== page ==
Cooper v. Adams

Annotate this Case

322 So. 2d 706 (1975)

James L. COOPER v. Joe H. ADAMS.

SC 1309.

Supreme Court of Alabama.

November 6, 1975.

H. Evins Hamm, Huntsville, for appellant.

David E. Worley, Huntsville, for appellee.

MERRILL, Justice.

This appeal is from a summary judgment in favor of plaintiff in a statutory quiet title action, Tit. 7, § 1109, Code 1940. The judgment must be reversed.

Plaintiff, Joe H. Adams, initially filed an action in the nature of ejectment against the then defendant, Jack Cantrell. His complaint stated that he "sues to recover possession of the following tract of land" (describing it as containing approximately 0.87 of an acre). Cantrell demanded an abstract pursuant to Tit. 7, § 940, and filed a demurrer to the complaint on May 3, 1973. (This was prior to the effective date of ARCP, July 3, 1973.) On May 28, 1974, Cantrell informed the court that he had conveyed the property to James L. Cooper and moved that Cooper *707 be substituted as defendant. The motion was granted.

On June 10, 1974, Cooper moved for a summary judgment and Adams countered by dismissing his ejectment count and he amended by adding the statutory bill to quiet title. An order granting the motion was rendered September 26, 1974.

The next action shown by the record was a second motion by defendant Cooper for summary judgment. Cooper attached an affidavit of his father, James K. Cooper. The father stated that he purchased the property for his son from one A. E. Speed in 1960, that his son went into possession and rented a tin building, which Speed had built on the property, to various tenants until his son sold the property to Jack Cantrell in 1971; that Cantrell went into possession until he sold the property back to Cooper's son on August 10, 1973; that during Cantrell's ownership, Cantrell "improved the tin building and made it into a 3 room house and garage and made it his residence. After buying said property back from Jack Cantrell, I immediately went back into possession of said property on behalf of my son and I have been in continuous possession of same since then to the present time, renting same to various tenants on behalf of my son."

This was all and the only testimony in the record as to possession.

The next action shown in the record is the judgment of the trial court. Even though defendant Cooper made the motion for summary judgment, the judgment was entered for the plaintiff Adams. It is dated March 25,1975 and reads:

"This cause coming on to be heard on the motion for summary judgment, argument of counsel, various exhibits, and affidavits by various parties, and the Court having heard and considered same is of the opinion that the Plaintiff is the owner in fee simple of the property described in the Bill of Complaint. "In accordance with the motions heretofore filed, the Plaintiff is the owner of the land described herein in fee simple."

Under a bill to quiet title pursuant to the statute, Tit. 7, § 1109, Code 1940, "the complainant must have the quiet and peaceable possession, actual or constructive, as distinguished from a contested, scrambling or disputed possession." Motley v. Crumpton, 265 Ala. 565, 93 So. 2d 413; Ford v. Washington, 288 Ala. 194, 259 So. 2d 226. The last case quotes from our opinion on rehearing in Chestang v. Tensaw Land & Timber Co., 273 Ala. 8, 16, 134 So. 2d 159, 166, as follows:

"`* * * that jurisdiction of a statutory procedure is invoked by the allegations, not the proof. * * * * * * "`At trial, the burden is on complainant to prove his allegations. If he cannot, he fails to recover and his suit cannot be maintained. But that does not mean that the equity court suddenly lost jurisdiction to proceed any further. * * *'"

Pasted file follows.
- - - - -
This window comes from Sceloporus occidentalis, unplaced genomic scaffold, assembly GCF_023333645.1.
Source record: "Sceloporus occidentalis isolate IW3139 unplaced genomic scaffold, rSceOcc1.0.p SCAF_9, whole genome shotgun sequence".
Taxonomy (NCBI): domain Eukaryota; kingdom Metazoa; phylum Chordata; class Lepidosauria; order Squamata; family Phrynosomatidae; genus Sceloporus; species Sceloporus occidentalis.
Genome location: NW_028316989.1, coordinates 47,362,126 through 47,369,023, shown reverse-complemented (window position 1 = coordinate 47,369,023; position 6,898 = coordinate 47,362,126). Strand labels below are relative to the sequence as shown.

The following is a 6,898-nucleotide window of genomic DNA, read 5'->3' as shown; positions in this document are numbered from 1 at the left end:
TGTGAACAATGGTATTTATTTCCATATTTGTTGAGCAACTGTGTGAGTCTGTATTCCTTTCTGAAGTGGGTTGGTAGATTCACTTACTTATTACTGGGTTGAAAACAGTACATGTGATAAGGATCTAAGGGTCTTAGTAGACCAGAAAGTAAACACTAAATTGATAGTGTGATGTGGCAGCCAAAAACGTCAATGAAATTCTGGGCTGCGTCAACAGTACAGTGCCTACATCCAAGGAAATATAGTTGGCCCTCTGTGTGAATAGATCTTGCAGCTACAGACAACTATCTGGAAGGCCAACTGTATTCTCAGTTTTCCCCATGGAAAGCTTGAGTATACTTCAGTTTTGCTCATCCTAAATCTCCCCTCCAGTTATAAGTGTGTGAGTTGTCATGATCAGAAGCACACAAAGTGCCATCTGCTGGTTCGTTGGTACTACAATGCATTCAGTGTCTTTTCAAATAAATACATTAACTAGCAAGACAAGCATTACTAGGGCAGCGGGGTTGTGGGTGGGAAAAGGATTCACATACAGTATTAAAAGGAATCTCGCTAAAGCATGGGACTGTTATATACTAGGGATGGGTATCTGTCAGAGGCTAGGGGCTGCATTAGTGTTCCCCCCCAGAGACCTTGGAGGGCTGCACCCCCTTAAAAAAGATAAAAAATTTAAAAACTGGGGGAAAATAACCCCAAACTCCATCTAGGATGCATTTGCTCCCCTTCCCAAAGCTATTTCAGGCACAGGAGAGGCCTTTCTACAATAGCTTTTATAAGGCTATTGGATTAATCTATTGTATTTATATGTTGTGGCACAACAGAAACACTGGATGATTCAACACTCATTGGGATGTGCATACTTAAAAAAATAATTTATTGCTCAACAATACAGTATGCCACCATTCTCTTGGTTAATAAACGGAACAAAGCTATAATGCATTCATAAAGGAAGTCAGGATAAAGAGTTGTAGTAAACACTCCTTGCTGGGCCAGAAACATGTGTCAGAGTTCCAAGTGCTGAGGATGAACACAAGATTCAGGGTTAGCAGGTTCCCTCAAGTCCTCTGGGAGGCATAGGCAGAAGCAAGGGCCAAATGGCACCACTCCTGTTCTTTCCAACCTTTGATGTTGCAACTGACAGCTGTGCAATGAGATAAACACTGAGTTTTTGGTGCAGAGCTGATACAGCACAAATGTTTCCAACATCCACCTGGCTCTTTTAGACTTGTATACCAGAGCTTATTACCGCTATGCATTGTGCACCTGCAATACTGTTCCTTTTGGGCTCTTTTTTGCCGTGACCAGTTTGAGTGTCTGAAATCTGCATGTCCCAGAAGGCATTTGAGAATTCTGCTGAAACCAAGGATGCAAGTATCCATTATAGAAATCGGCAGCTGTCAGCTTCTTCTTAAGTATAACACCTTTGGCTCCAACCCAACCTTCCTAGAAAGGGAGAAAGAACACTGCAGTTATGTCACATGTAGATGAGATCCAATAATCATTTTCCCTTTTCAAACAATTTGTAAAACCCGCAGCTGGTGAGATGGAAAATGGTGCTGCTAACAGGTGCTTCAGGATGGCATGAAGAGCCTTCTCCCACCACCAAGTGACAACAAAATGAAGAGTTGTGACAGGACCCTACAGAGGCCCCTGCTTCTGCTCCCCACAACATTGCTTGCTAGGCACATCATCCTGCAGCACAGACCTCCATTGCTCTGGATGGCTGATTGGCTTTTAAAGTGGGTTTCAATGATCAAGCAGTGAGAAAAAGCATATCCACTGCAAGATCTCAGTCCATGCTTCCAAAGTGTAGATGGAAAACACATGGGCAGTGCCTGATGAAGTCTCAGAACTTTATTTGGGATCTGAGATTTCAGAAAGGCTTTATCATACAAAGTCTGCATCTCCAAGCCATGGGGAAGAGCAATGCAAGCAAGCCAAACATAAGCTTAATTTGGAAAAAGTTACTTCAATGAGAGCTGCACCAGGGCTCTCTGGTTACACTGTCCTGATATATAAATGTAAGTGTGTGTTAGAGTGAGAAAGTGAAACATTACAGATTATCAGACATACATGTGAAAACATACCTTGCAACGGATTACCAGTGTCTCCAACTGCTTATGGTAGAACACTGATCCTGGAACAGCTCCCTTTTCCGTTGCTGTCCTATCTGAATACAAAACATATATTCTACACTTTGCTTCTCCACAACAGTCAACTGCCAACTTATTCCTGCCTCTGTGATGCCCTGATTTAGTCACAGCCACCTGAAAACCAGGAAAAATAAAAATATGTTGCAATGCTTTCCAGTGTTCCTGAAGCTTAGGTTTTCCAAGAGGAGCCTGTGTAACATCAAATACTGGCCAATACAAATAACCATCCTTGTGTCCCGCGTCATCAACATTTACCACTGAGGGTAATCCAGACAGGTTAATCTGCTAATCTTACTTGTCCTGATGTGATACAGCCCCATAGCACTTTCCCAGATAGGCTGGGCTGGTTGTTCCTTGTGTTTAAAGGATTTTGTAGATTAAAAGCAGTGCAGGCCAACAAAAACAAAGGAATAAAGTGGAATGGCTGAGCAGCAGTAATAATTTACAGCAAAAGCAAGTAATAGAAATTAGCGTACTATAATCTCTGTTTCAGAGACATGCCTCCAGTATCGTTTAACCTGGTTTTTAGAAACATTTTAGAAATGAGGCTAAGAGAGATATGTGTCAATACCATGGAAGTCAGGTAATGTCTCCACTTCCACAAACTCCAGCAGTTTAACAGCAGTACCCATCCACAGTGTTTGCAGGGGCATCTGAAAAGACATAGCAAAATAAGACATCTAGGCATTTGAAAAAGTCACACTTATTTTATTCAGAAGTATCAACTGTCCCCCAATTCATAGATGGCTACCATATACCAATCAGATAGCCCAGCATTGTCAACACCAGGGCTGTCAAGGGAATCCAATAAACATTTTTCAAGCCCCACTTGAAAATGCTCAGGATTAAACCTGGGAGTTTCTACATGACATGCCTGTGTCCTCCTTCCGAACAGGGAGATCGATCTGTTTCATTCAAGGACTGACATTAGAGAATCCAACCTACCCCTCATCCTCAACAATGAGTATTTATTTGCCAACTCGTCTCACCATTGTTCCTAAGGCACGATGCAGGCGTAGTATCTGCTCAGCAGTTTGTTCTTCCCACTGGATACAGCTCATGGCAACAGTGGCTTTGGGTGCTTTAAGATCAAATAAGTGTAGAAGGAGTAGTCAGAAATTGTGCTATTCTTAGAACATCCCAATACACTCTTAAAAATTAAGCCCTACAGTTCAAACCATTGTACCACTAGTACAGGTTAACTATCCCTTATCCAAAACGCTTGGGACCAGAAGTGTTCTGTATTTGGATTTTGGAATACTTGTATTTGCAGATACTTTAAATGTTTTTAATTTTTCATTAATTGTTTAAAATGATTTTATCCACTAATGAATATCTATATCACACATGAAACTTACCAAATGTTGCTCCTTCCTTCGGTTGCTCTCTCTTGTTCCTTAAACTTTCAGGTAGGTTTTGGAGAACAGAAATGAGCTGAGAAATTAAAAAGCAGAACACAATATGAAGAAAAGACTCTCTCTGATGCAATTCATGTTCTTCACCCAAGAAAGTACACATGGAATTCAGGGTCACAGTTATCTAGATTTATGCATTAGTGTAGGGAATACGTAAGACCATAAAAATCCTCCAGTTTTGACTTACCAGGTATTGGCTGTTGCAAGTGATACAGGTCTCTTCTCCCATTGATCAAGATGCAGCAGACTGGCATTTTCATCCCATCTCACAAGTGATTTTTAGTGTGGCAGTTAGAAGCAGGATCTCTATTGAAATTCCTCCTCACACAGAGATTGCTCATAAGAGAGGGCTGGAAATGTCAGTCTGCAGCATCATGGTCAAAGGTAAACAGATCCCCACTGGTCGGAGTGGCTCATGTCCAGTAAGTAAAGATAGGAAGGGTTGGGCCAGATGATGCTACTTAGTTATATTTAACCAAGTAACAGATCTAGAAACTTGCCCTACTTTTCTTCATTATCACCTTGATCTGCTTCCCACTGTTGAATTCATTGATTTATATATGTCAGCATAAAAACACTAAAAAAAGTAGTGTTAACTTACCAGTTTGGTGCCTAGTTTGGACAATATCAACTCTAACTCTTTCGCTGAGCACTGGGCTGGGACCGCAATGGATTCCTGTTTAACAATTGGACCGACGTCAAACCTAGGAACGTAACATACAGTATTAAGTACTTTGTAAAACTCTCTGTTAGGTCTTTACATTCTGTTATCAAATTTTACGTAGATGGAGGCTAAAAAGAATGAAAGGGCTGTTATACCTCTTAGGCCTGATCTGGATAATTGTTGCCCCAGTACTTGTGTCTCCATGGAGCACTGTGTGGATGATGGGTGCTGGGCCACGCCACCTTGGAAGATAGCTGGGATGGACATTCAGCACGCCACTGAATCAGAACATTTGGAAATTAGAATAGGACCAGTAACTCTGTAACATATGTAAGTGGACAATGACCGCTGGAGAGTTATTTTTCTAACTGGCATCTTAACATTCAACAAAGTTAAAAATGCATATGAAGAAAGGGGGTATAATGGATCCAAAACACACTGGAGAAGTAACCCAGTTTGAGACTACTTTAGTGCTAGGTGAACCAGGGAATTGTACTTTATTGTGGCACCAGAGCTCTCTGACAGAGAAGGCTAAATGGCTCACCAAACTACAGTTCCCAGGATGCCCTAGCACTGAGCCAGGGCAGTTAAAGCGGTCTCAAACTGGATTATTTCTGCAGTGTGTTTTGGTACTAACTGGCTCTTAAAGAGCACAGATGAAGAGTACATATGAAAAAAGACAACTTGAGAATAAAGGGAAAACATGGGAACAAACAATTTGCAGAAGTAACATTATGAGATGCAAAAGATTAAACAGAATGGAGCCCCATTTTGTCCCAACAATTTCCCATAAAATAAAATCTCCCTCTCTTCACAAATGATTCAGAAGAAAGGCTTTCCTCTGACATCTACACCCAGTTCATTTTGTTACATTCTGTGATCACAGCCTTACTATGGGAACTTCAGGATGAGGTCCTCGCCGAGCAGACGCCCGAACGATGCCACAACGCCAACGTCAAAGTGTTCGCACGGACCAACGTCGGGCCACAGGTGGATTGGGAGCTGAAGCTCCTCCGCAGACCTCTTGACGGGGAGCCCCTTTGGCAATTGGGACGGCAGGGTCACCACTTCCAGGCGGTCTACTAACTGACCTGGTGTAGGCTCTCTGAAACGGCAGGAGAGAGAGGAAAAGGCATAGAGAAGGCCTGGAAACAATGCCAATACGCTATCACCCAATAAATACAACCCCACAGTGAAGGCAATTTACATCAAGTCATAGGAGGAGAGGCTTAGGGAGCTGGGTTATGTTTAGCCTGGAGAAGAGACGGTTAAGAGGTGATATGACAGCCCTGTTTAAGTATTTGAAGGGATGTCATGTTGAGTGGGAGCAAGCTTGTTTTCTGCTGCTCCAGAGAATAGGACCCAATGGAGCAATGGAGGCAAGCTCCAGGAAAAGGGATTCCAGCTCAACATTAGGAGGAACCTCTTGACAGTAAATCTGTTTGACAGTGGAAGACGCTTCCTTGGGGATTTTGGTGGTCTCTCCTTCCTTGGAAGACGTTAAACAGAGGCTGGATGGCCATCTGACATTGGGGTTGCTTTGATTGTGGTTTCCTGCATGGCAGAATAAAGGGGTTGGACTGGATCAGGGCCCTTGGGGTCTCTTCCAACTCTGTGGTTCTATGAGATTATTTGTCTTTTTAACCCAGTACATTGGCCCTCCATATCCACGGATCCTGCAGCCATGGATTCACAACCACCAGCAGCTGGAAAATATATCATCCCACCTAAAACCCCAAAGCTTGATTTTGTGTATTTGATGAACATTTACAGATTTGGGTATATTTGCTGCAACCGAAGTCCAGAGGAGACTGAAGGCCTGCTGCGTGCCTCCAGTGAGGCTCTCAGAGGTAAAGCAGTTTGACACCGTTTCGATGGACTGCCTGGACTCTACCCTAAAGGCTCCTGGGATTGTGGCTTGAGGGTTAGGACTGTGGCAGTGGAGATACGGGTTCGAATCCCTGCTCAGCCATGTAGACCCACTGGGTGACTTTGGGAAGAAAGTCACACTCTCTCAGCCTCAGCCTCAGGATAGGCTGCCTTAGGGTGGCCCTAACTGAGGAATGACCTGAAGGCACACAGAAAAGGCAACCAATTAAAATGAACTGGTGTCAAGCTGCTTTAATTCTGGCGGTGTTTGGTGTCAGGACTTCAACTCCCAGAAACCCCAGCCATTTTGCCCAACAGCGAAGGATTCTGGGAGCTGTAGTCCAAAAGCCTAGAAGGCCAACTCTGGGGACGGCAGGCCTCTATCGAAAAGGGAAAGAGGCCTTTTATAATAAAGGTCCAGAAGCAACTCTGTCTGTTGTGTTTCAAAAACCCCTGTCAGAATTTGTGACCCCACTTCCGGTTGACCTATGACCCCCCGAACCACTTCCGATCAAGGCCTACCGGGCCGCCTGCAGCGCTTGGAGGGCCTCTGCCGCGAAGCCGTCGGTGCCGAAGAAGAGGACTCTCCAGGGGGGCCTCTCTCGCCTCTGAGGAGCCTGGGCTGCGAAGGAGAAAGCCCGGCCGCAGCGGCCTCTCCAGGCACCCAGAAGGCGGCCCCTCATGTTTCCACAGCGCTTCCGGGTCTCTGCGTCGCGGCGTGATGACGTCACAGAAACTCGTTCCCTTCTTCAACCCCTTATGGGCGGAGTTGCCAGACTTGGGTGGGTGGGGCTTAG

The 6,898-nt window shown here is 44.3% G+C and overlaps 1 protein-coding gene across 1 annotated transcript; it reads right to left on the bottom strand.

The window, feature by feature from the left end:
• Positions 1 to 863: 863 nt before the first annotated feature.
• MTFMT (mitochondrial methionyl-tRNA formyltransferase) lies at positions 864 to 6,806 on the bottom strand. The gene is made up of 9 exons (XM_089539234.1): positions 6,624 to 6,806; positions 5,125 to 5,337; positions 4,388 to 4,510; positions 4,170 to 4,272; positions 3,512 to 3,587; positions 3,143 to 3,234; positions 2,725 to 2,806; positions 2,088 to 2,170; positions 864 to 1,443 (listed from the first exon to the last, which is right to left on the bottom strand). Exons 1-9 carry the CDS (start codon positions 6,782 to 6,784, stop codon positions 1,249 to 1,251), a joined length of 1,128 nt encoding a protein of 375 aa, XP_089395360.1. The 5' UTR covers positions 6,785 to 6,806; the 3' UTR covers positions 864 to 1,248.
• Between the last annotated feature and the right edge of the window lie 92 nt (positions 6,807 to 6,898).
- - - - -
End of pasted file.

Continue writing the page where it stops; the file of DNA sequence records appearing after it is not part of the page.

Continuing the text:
Here, the complaint alleged the jurisdictional allegation of peaceable possession in paragraph 3 of the complaint, but he offered no proof and made no move from the date of the filing of defendant's affidavit on Jan. 23, 1975 to the entering of the decree on March 25, 1975 to dispute the proof of peaceable possession by defendant.

A paragraph in Palmer v. Rucker, 289 Ala. 496, 268 So. 2d 773, is applicable here:

"There is undisputed testimony sufficient to show actual possession by the appellants at the time that suit was instituted."

*708 Since the plaintiff did not meet the burden of proving his allegations, there was no proof to support the judgment of the court and it must be reversed.

In brief on appeal, counsel for Adams includes an abstract as an exhibit, but the abstract is not in the record before us; and shortly before oral argument, an affidavit of the trial court was filed and that this exhibit "was both read and considered by me in the decision of this case."

These matters, being dehors the record, cannot be considered. The case of Coleman v. Estes, 281 Ala. 234, 201 So. 2d 391, states two applicable rules:

(1) Argument in brief reciting matters not disclosed by the record cannot be considered on appeal.

(2) The record cannot be impeached on appeal by statements in brief, by affidavits, or by other evidence not appearing in the record.

This court is remitted to a consideration of the record alone and absolute truth must be imputed to it. If it is incomplete or incorrect, amendment or correction must be sought by appropriate proceedings rather than by impeachment on the hearing in the appellate court. The record cannot be changed, altered or varied on appeal by statements in briefs of counsel, nor by affidavits or other evidence not appearing in the record. Evans v. Avery, 272 Ala. 230, 130 So. 2d 373; Blanton v. Blanton, 276 Ala. 681, 166 So. 2d 409.

It is only fair to state that counsel on appeal was different from counsel in the trial court.

Reversed and remanded.

HEFLIN, C.J., and MADDOX, JONES and SHORES, JJ., concur.